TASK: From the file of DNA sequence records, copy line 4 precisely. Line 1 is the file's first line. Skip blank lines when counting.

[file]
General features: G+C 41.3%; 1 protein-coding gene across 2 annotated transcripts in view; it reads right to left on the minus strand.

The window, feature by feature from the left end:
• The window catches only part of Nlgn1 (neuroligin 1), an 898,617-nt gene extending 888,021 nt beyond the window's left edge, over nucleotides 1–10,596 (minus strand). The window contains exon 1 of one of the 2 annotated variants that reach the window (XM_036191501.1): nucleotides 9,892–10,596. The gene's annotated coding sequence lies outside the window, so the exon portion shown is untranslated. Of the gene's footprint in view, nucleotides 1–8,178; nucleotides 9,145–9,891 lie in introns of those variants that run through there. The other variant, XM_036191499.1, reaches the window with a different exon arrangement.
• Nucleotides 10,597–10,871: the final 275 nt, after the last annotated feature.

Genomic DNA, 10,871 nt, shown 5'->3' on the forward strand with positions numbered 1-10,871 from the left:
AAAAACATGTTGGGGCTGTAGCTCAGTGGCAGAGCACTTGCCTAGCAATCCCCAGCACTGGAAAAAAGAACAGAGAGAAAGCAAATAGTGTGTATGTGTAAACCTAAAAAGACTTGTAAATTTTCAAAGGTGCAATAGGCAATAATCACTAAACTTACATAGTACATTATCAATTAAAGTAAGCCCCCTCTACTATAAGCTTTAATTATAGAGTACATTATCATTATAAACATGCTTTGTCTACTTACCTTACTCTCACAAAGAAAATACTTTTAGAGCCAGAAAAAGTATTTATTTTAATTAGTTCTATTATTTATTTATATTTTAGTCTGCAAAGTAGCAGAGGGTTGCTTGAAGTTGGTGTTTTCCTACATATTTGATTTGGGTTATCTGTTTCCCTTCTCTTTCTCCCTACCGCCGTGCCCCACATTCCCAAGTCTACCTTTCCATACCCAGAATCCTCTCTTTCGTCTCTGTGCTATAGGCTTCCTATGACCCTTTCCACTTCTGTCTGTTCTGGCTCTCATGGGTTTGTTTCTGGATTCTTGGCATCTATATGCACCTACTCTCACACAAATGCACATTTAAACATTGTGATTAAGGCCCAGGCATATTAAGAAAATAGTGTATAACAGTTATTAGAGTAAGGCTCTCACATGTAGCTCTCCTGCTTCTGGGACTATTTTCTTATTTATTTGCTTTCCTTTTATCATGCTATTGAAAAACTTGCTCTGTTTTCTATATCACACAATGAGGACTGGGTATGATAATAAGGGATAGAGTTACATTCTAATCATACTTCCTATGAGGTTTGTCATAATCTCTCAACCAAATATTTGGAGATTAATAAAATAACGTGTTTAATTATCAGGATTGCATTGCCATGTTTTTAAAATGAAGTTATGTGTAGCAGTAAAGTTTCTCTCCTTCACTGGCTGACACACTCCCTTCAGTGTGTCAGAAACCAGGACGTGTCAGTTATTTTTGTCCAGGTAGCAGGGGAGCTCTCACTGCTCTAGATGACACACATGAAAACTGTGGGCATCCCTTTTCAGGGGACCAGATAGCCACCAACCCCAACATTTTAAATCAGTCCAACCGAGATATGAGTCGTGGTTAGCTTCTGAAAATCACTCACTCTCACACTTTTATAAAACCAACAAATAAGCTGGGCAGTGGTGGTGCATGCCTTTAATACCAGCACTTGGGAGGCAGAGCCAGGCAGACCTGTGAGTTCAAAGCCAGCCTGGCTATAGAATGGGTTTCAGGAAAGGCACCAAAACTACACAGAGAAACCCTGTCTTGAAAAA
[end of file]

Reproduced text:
• Nucleotides 10,597–10,871: the final 275 nt, after the last annotated feature.